Both NOAA’s Space Weather Prediction Center and the U.K. Met’s Space Weather Operations Centre have issued a G2-Moderate geomagnetic storm watch for April 2, due to the presence of a negative polarity coronal hole high speed stream (or CH HSS) facing the Earth. While this isn’t a full coronal mass ejection, coronal holes cause an increase in the speed and volume of the charged particles coming from the sun, and can affect Earth in similar, albeit more moderate, ways.
“Early on Day 3 (2nd April), a high-speed stream from coronal hole 67 is expected to reach Earth,” according to the Met Office’s release. Coronal holes are cool, dark areas on the Sun that exhibit an opening in the star’s magnetic field, hence the increase in charged particles coming from them. Coronal hole 67 was present on the Sun’s surface on it’s last rotation last month, and caused a G3-Strong geomagnetic storm.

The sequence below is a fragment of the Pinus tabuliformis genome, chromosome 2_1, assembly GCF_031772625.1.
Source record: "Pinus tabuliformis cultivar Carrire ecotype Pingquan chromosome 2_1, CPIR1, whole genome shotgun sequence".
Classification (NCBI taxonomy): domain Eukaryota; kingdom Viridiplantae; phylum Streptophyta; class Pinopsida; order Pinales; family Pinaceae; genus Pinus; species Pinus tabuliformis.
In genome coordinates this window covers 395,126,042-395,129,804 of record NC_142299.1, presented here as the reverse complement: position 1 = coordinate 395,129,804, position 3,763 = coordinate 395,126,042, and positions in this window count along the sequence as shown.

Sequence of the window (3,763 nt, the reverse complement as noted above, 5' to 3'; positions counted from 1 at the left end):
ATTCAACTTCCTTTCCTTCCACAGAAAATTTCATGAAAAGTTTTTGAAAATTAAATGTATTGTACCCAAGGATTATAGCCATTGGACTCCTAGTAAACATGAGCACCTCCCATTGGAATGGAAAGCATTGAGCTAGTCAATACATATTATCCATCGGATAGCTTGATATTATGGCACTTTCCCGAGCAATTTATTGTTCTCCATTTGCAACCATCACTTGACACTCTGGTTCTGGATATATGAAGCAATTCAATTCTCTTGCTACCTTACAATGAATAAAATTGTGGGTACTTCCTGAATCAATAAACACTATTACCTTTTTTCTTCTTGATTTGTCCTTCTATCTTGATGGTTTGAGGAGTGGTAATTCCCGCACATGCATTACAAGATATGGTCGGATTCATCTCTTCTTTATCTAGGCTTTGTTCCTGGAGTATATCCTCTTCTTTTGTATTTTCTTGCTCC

NOAA warns that the storm could cause fluctuations in the power grid, radio interference, interference to the GPS system, and may disorient migrating birds. The particle stream could also produce auroras as far south as New York to Wisconsin to Washington state.